How to Rehabilitate Older Machinery for Use or Sale

Each piece of farm equipment will have different steps to rehabilitate it depending on what it is, the year, the make and the model. However, there are some necessary steps for each heavy machinery piece to restore it to a working condition.

 

Begin With a Working Machine

Starting the restoration process with a piece of equipment that already works will help alleviate common obstacles that occur when working with a completely dead machine. An old machine that still starts may simply need an oil change and a few parts tightened. If there is an older rare tractor that needs extensive work, it might be worth it, especially if sold to make a profit.

 

Locate a Manual

The first step in any restoration is determining the name, serial number, year, make and model of the piece of equipment. This helps when searching for necessary parts or finding a manual, which is a vital investment in restoration projects.

 

Typically, manuals to almost any machine are available online. Manuals come complete with diagrams, instructions and part manuals that make the restoration process easier and less time consuming. In addition to securing a manual, taking photos and recording details about the machine will facilitate putting the machine back together after tear down and cleaning as well.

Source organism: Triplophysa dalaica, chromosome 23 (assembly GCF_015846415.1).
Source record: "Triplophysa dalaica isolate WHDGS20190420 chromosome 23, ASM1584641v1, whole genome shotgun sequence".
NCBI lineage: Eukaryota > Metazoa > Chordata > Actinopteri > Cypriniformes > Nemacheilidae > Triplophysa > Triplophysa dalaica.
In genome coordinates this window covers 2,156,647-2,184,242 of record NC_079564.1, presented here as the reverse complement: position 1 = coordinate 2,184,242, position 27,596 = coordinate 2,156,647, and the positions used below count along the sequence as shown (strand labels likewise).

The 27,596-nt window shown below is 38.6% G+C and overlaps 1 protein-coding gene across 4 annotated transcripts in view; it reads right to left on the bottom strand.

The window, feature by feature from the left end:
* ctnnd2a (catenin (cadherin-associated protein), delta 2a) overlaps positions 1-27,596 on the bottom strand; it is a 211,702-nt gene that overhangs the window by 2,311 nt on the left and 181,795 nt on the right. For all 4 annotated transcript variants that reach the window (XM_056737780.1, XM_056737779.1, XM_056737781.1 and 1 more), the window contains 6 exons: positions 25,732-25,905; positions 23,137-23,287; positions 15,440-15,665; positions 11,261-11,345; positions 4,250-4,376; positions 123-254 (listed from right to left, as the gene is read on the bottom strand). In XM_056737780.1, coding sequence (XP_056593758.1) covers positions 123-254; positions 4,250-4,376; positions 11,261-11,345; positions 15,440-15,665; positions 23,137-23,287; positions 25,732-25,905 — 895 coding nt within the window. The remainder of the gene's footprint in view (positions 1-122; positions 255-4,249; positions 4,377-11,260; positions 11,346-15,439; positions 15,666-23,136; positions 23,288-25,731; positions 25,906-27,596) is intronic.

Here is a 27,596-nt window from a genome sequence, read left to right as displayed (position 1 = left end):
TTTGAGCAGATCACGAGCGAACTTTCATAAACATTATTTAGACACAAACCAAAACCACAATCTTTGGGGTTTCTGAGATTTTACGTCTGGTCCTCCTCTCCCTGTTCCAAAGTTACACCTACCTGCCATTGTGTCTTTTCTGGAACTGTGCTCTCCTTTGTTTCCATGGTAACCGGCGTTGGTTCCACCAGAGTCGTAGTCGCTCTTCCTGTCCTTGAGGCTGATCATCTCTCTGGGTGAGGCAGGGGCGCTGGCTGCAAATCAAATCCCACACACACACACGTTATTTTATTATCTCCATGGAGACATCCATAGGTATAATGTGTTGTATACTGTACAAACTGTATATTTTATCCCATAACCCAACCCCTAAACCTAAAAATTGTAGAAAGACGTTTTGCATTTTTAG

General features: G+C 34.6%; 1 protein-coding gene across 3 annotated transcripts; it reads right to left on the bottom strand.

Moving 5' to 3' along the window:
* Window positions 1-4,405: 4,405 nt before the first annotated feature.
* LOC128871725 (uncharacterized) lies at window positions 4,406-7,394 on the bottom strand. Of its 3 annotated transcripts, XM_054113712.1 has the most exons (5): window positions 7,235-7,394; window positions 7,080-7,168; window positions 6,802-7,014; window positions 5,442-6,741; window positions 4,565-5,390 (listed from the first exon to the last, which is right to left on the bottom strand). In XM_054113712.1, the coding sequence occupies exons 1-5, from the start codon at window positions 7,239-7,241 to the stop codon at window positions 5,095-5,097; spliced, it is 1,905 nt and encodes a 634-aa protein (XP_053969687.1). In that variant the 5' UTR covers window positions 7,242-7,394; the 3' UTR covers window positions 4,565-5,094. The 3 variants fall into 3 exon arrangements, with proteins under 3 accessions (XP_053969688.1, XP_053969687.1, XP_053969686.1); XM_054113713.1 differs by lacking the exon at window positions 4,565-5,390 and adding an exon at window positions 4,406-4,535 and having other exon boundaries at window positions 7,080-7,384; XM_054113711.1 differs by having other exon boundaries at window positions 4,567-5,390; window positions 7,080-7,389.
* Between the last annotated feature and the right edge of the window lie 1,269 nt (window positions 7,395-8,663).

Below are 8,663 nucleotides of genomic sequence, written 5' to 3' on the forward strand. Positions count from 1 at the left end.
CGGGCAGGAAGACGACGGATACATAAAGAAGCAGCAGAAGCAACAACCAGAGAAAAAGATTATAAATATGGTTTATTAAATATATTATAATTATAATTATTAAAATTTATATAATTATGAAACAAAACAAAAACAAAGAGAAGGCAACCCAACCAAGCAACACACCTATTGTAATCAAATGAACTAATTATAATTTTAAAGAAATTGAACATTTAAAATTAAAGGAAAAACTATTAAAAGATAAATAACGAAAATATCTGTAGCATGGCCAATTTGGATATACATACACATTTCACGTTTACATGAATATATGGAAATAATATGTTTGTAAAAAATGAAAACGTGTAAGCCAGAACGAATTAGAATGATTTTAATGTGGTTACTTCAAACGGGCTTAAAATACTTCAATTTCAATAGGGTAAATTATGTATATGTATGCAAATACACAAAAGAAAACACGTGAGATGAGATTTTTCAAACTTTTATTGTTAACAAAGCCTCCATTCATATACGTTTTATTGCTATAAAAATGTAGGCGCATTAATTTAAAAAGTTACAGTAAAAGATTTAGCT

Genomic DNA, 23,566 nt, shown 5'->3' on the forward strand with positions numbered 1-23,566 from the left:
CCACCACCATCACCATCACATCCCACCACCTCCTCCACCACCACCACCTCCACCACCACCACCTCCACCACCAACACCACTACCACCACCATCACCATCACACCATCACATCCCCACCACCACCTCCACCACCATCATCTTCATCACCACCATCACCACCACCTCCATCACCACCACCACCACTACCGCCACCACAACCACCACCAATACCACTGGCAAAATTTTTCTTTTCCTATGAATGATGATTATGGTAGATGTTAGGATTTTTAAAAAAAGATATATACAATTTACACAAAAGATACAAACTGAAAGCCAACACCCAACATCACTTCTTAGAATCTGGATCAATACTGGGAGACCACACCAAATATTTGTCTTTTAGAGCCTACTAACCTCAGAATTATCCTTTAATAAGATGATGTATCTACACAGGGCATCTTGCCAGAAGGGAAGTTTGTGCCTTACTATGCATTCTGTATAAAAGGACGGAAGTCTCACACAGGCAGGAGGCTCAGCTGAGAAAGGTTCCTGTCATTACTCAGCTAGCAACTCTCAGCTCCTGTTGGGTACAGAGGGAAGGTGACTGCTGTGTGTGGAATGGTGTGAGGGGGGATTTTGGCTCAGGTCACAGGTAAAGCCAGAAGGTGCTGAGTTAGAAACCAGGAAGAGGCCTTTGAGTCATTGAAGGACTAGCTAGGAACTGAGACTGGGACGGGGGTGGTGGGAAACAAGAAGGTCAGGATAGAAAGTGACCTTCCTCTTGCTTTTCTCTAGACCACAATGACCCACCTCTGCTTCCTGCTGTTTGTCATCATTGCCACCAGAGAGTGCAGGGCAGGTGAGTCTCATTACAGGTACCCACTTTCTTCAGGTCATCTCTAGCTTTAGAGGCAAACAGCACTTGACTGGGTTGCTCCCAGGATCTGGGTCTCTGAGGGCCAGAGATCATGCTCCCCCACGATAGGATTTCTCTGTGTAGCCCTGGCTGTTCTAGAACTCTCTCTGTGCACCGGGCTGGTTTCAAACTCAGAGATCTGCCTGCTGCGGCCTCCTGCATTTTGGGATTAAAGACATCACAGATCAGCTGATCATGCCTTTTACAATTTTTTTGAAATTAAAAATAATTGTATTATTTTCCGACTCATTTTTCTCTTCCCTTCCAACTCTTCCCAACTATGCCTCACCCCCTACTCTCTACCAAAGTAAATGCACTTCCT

Choose a Reliable Parts Supplier and Set a Budget

A remodeler might already have a parts supplier. However, with older machines, parts are more challenging to locate. Fortunately, the digital age allows restorers to search online for missing parts. The cost of parts will vary depending on the project, but a parts supplier can help set a realistic price and budget for the project.

 

Allow Plenty of Time and Space for the Project

Restoring farming equipment takes up time and space. A barn or large garage is the perfect setting for a restoration project, so long as it isn’t needed to store anything else for a period of time. Once the restorer begins taking apart and removing rust from each moving part of the machine, the parts will need to be labeled and organized to ensure the equipment can be put back together.